HIV spike among BC drug users associated with COVID-19 lockdown, research finds


VANCOUVER – Reduced access to HIV services during early COVID-19 lockdowns in British Columbia was associated with a « sharp increase » in HIV transmission among some drug users, a new study indicates. .

The study by researchers at the University of British Columbia indicates that while reducing social interactions during the March to May 2020 lockdown helped reduce HIV transmission, it may not have » offset » the increase caused by reduced access to services.

The study, published in Lancet Regional Health, found that fewer people started HIV antiretroviral therapy or undertook viral load testing under lockdown, while visits to overdose prevention services and consumption sites security have also decreased.

The total number of new HIV diagnoses in BC has continued to decline for decades.

But Dr Jeffrey Joy, lead author of the report released on Friday, said he found a « surprising » spike in transmission among some drug users during the lockdown.

Joy said transmission rates for these people had previously been fairly stable for about a decade.

« It’s because there has been a very good penetration of treatment and prevention services in these populations, » he said in an interview.

British Columbia was a world leader in outbreak surveillance, which means the findings are likely applicable elsewhere, Joy said.

« We’re uniquely positioned to find these things, » he said. « The reason I thought it was important to do this study and get it out there is (because) it’s probably happening everywhere, but other places don’t monitor their HIV epidemic the way they do. we. »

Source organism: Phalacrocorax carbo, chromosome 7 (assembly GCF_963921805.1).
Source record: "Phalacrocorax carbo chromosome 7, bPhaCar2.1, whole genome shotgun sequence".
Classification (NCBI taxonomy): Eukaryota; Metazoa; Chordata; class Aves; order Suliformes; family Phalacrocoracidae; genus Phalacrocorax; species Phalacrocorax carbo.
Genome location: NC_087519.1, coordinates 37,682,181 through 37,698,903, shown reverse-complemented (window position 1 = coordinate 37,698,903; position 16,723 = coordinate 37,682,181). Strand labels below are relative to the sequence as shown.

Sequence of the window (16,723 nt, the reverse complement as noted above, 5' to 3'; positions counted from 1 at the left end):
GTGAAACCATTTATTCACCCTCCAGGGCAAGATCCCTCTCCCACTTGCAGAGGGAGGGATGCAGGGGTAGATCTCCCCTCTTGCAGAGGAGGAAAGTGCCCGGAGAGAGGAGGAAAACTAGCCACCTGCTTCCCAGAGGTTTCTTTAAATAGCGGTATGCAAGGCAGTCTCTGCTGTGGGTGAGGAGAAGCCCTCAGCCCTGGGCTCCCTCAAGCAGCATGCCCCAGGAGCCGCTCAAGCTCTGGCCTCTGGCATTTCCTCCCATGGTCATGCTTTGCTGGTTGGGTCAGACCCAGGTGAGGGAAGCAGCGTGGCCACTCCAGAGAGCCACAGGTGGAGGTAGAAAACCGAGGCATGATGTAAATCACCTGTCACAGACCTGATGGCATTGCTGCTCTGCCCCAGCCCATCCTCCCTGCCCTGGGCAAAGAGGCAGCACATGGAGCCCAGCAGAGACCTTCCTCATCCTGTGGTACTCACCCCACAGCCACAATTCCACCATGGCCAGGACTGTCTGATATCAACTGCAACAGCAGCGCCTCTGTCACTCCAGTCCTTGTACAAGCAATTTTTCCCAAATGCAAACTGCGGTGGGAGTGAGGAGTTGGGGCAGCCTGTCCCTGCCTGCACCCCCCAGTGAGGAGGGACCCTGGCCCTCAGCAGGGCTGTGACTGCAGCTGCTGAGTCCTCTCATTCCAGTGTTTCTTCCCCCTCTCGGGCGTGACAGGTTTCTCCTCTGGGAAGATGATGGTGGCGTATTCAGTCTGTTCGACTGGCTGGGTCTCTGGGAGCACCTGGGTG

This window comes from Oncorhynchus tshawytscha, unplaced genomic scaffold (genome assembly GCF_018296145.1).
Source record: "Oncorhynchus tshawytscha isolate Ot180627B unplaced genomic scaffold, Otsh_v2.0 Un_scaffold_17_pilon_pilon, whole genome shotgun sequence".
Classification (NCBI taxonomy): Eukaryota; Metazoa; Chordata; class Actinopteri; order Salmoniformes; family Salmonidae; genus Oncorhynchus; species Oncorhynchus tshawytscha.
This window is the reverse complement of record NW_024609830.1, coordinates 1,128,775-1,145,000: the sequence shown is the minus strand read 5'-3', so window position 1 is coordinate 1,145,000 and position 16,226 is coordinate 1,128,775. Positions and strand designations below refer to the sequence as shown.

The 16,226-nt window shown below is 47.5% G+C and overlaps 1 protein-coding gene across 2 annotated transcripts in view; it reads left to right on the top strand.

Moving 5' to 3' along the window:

Rachel Miller, co-author of the report, said health authorities must consider innovative solutions so that measures « put in place to deal with one health crisis do not inadvertently exacerbate another ».

“These services are the frontline defense in the fight against HIV/AIDS. Many of them have faced disruptions, closures, capacity limits and other challenges,” Miller said in a press release.

« Maintaining access to and engagement with HIV services is absolutely critical to preventing regression in epidemic control and unnecessary harm. »

The Health Ministry did not immediately respond to requests for comment.

The researchers said the spike among the « selected groups » could be attributed to a combination of factors, including housing instability and loss of trust, increasing barriers for many people who normally receive HIV-related services.

British Columbia is set to become the first province in Canada to decriminalize possession of small amounts of hard drugs in January, after receiving a temporary federal exemption in May.

Joy said this decision, along with measures such as safe supply and safe needle exchanges, will make a difference in preventing similar problems in the future.

« The take-home message here is that in times of crisis and public health emergencies or other crises, we need to support these truly vulnerable populations more, not less, » he said.

“At a minimum, we need to give them continuity and access to the services they depend on. Otherwise, it only creates problems that can have long-term consequences.

This report from The Canadian Press was first published on September 24, 2022.


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